Have you ever been on a walk and observed an interesting plant you couldn't identify? Encountered an unusual insect trapped in your home? Have you wondered why you used to see certain species in nature and you don't now? Or have you thought it might be neat to compile a species list for a special place, like a favorite park or your own backyard? All California Naturalists already know that there's an app (and website) for all that!
What is iNaturalist?
The free iNaturalist app is an online social network of people sharing biodiversity information to help each other learn about nature. Available for android, iPhone, and by a website, iNaturalist is a joint initiative by the California Academy of Sciences and the National Geographic Society that allows users to upload one or more pictures, provide a location, and make relevant notes like whether the subject is captivate or wild.
In response, the artificial intelligence in the app suggests what the species might be based on visual similarity and whether the species has been observed nearby. Members and organizations can set up projects and download data within defined taxa or locations to follow presence and absence, abundance, seasonality and change over time.
Verified observations are sent to the Global Biodiversity Information Facility, an international network and research infrastructure funded by the world's governments and aimed at providing anyone, anywhere, open access to data about all types of life on earth. Valuable open-source data is available to aid scientific research, government and conservation organizations, and the interested public. Nearly instant gratification for species ID combined with the ability of members to contribute to a greater good whenever they venture outdoors are huge motivators for much of the existing iNaturalist community, which currently exceeds one million users and 14 million observations.
iNaturalist observations and the upcoming City Nature Challenge
How does it work?
The City Nature Challenge takes place April 26-29, 2019. During this window, anyone can contribute observations viaiNaturalist. There will are also be a variety of events organized to help cities win the challenge. Cities are competing against each other to see which city can make the most observations of nature, find the most species, and engage the most people. At the end of the observation window on April 29, other events will be held to help participants identify and complete their observations iniNaturalist.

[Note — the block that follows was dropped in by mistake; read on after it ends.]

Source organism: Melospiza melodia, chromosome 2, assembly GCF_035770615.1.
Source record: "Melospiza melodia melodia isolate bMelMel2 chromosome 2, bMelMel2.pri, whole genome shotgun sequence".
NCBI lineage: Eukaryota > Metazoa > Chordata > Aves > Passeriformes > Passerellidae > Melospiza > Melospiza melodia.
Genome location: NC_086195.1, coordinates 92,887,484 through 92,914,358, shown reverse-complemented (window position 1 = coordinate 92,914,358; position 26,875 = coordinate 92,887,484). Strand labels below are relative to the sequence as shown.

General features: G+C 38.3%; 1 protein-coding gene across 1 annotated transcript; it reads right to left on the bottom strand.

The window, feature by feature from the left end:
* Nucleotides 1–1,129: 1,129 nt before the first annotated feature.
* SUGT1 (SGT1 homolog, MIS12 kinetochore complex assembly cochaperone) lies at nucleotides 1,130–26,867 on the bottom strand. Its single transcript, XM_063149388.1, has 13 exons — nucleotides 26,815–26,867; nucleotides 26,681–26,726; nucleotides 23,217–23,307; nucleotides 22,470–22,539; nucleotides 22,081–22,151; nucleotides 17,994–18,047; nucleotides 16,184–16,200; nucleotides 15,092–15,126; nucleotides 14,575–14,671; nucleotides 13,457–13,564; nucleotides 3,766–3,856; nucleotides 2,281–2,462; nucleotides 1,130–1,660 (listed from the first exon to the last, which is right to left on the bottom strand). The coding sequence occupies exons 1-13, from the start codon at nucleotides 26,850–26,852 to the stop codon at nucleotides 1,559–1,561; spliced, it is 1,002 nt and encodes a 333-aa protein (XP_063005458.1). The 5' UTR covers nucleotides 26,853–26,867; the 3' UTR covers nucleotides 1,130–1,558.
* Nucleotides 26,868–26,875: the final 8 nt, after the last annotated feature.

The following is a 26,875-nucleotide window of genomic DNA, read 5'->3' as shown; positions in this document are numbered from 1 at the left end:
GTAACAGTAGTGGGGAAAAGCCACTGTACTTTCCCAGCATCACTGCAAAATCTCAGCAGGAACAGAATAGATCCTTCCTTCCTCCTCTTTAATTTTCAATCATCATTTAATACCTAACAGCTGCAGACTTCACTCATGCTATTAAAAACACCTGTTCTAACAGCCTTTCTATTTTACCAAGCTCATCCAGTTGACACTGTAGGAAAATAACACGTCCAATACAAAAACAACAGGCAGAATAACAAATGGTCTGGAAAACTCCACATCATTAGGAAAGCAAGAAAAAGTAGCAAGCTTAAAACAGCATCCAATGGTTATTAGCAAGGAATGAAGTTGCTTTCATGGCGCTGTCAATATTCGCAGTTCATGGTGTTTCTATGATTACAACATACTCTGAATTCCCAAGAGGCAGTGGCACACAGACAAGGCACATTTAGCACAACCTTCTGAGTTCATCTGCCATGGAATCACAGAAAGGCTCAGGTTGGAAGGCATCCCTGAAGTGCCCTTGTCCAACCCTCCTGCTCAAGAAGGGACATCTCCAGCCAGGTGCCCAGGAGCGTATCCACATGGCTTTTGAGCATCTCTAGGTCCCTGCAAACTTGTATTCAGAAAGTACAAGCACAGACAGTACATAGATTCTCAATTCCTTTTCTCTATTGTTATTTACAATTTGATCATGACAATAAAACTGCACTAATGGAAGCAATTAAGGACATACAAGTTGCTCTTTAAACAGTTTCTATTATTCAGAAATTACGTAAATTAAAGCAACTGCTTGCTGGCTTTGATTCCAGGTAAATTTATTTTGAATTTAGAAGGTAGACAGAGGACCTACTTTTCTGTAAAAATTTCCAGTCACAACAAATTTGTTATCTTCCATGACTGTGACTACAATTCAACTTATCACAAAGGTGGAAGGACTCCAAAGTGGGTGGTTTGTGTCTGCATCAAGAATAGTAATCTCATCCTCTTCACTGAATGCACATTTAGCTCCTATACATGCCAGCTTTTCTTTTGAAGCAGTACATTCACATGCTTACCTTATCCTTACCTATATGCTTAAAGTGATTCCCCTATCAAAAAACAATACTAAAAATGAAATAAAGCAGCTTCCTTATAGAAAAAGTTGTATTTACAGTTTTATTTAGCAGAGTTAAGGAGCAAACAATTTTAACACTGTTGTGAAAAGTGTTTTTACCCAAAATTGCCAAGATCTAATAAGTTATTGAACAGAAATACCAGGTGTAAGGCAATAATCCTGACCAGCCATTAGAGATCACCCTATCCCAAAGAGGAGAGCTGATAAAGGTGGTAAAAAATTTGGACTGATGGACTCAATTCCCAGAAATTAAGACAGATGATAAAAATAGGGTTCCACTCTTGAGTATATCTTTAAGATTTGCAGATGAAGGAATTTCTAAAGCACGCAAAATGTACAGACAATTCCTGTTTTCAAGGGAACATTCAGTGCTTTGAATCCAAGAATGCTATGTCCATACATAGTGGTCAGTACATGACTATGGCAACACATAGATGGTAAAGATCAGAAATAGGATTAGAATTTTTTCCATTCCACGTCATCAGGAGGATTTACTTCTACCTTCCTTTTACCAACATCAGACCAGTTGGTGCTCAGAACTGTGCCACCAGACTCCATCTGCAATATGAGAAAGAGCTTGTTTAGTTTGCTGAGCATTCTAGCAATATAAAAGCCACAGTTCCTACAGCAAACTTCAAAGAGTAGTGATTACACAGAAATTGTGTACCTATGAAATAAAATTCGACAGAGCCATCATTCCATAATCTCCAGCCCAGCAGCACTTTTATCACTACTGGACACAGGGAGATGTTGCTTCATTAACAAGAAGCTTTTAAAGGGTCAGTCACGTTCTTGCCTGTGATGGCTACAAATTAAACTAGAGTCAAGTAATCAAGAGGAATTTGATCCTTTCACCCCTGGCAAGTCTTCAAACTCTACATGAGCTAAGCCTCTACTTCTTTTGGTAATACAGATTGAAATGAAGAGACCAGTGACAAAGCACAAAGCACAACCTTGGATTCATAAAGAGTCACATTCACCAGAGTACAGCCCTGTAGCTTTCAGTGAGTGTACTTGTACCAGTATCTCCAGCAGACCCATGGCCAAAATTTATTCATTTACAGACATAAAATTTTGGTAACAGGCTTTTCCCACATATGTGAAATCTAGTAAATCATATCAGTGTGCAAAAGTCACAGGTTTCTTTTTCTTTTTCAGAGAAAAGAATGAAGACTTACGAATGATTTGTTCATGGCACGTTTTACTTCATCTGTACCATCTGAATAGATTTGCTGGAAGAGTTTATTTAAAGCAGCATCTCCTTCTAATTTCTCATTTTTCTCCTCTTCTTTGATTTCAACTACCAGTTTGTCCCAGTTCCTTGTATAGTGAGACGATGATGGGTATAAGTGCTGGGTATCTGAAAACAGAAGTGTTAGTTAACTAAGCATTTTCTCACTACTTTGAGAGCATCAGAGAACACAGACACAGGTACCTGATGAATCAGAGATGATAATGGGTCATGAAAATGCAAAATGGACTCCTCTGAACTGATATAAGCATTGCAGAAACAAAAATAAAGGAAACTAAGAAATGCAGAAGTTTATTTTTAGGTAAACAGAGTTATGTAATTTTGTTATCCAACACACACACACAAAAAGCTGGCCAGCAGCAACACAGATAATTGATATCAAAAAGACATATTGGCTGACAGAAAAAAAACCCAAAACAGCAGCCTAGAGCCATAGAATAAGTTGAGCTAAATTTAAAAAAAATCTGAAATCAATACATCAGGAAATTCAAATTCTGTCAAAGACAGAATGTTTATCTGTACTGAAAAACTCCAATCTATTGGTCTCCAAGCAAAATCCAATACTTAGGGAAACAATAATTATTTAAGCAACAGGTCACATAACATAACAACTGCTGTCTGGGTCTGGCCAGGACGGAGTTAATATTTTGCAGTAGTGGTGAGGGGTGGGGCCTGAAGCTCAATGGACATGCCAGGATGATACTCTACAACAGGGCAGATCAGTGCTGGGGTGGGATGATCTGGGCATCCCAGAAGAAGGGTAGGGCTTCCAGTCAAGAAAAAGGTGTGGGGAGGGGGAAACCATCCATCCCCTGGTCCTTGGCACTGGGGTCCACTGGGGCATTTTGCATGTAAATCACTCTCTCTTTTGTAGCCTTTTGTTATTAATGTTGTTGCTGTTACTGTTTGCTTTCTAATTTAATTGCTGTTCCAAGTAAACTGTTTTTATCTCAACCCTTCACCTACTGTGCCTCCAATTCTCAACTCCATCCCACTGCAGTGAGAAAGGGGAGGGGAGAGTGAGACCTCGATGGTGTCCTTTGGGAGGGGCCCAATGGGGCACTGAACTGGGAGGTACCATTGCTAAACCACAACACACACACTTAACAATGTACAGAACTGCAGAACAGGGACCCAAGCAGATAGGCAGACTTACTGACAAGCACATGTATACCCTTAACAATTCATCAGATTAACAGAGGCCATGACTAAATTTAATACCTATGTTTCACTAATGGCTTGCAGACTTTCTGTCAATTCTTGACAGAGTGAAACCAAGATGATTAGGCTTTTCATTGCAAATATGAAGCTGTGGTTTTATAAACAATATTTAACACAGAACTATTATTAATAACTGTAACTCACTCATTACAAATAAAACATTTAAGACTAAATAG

How can we participate in 2019?
The UC Agriculture and Natural Resources' California Naturalist program is teaming up with the UC Davis School of Education's Center for Community and Citizen Science, UC Davis Evolution and Ecology Department, and other partners in the region to put the Sacramento region in the competition for the first time. Stay updated and learn more information about how to join the fun on the Sacramento City Nature Challenge website as we add events. Experienced and beginner naturalists alike are invited to attend these events.
For those outside of the Sacramento region, participate in the Natural History Museum of LA County's Los Angeles County City Nature Challenge, San Diego Natural History Museum's San Diego County City Nature Challenge, and the California Academy of Sciences' San Francisco Bay Area City Nature Challenge. All you have to do is log in to your account and join the project. Any observations uploaded from within the project boundaries from April 26-29 are automatically contributed to the challenge.
Last year, 6 percent of the nearly 7 billion total observations uploaded to iNaturalist were contributed during the City Nature Challenge, making the challenge the single-most uploaded period of 2018. With the City Nature Challenge growing internationally in 2019, even more observations will be added in the hopes of getting more people outside, engaging with the natural spaces within urban environments, spending time with fellow nature enthusiasts and community organizations, and learning and contributing to science.
The UC California Naturalist program just successfully completed our first UC Agriculture & Natural Resources five-year statewide program review. The final report recognized our early program accomplishments at developing a new education and service program, creating a network of more than 47 statewide partner institutions, and training over 2,600 certified California Naturalists who have contributed over 140,000 hours of volunteer service (as of June 2018) – promoting the stewardship of California's natural resources. The year-long process was overseen by a committee who solicited input, reported on program performance, and made informed recommendations for us to consider including more post-course community engagement. Many thanks to California Naturalists, instructors, and partner organizations that shared feedback that led to a positive review and constructive next steps. Thank you for your contributions and we look forward to the next five years!
We asked California Naturalists what it means to be a Naturalist. To Jen, being a Naturalist means “lifelong learning, appreciating and loving, and sharing that love and appreciation with others.” Sharing comes in many forms. We are full of gratitude for our CalNat community that shares their knowledge, time, and passion to our classrooms, communities, and wild places. Thank you. Like a ripple in a pond, every effort we make to give back expands the reach of this UC Agriculture & Natural Resources program in every direction.
California Naturalist Program Regional Rendezvous